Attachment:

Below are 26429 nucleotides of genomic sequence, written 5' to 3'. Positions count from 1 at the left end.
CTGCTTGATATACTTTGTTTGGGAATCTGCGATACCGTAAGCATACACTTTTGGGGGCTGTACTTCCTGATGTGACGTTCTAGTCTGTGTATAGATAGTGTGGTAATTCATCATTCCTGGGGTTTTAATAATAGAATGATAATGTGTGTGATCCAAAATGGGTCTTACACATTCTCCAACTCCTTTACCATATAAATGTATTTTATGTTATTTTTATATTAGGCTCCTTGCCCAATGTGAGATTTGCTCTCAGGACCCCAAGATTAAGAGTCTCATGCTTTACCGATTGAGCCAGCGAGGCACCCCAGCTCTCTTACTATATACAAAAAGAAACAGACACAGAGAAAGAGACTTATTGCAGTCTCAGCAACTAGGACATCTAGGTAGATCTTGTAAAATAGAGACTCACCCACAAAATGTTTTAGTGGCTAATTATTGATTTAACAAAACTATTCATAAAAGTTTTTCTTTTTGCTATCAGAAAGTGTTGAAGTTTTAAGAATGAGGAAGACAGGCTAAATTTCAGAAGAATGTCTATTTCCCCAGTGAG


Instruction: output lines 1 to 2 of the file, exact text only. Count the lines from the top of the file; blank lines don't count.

Below are 26429 nucleotides of genomic sequence, written 5' to 3'. Positions count from 1 at the left end.
CTGCTTGATATACTTTGTTTGGGAATCTGCGATACCGTAAGCATACACTTTTGGGGGCTGTACTTCCTGATGTGACGTTCTAGTCTGTGTATAGATAGTGTGGTAATTCATCATTCCTGGGGTTTTAATAATAGAATGATAATGTGTGTGATCCAAAATGGGTCTTACACATTCTCCAACTCCTTTACCATATAAATGTATTTTATGTTATTTTTATATTAGGCTCCTTGCCCAATGTGAGATTTGCTCTCAGGACCCCAAGATTAAGAGTCTCATGCTTTACCGATTGAGCCAGCGAGGCACCCCAGCTCTCTTACTATATACAAAAAGAAACAGACACAGAGAAAGAGACTTATTGCAGTCTCAGCAACTAGGACATCTAGGTAGATCTTGTAAAATAGAGACTCACCCACAAAATGTTTTAGTGGCTAATTATTGATTTAACAAAACTATTCATAAAAGTTTTTCTTTTTGCTATCAGAAAGTGTTGAAGTTTTAAGAATGAGGAAGACAGGCTAAATTTCAGAAGAATGTCTATTTCCCCAGTGAG